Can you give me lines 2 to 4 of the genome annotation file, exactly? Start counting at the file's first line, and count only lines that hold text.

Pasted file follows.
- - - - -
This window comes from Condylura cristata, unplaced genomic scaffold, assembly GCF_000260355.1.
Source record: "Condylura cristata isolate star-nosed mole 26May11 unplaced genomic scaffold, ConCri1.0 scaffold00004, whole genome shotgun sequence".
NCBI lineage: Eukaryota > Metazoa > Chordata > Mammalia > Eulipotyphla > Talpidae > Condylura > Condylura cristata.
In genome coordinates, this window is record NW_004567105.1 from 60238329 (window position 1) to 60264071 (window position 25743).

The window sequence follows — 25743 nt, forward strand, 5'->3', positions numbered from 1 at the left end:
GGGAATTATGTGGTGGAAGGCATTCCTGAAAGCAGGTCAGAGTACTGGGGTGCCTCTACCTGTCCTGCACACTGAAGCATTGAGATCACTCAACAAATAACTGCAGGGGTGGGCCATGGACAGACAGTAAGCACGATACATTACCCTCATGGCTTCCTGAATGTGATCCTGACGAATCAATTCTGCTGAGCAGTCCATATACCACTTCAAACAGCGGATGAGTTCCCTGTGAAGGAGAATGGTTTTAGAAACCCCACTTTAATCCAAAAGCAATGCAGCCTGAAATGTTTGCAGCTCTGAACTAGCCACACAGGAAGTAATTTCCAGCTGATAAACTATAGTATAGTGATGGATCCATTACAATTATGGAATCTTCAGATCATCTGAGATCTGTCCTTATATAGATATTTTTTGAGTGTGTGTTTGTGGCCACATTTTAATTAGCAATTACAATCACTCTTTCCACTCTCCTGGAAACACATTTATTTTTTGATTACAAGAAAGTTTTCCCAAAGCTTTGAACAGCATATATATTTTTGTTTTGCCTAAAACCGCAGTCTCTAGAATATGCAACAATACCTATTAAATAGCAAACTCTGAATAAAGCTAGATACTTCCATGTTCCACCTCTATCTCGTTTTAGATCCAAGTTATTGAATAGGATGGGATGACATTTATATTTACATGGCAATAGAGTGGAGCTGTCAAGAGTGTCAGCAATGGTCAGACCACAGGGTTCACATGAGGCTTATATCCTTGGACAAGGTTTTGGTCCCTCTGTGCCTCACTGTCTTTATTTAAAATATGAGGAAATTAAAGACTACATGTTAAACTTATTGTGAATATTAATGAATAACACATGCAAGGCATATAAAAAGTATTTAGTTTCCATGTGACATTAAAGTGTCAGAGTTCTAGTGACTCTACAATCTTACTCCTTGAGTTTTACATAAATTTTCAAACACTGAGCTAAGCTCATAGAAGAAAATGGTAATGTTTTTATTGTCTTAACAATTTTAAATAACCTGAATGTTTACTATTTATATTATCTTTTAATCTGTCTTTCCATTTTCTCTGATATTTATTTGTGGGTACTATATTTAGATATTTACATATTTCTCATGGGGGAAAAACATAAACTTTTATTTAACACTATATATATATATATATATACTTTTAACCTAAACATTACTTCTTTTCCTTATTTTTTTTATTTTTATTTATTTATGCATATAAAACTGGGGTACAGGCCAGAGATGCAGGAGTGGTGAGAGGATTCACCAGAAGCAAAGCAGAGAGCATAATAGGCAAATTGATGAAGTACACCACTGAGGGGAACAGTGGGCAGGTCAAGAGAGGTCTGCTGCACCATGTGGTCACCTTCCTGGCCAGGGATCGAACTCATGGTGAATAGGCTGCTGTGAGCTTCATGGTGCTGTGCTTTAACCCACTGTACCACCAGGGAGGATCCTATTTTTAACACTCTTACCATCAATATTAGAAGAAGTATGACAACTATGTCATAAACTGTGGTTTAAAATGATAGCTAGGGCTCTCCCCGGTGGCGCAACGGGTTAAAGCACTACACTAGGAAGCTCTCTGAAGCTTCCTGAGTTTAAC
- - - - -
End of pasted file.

Source record: "Condylura cristata isolate star-nosed mole 26May11 unplaced genomic scaffold, ConCri1.0 scaffold00004, whole genome shotgun sequence".
NCBI lineage: Eukaryota > Metazoa > Chordata > Mammalia > Eulipotyphla > Talpidae > Condylura > Condylura cristata.
In genome coordinates, this window is record NW_004567105.1 from 60238329 (window position 1) to 60264071 (window position 25743).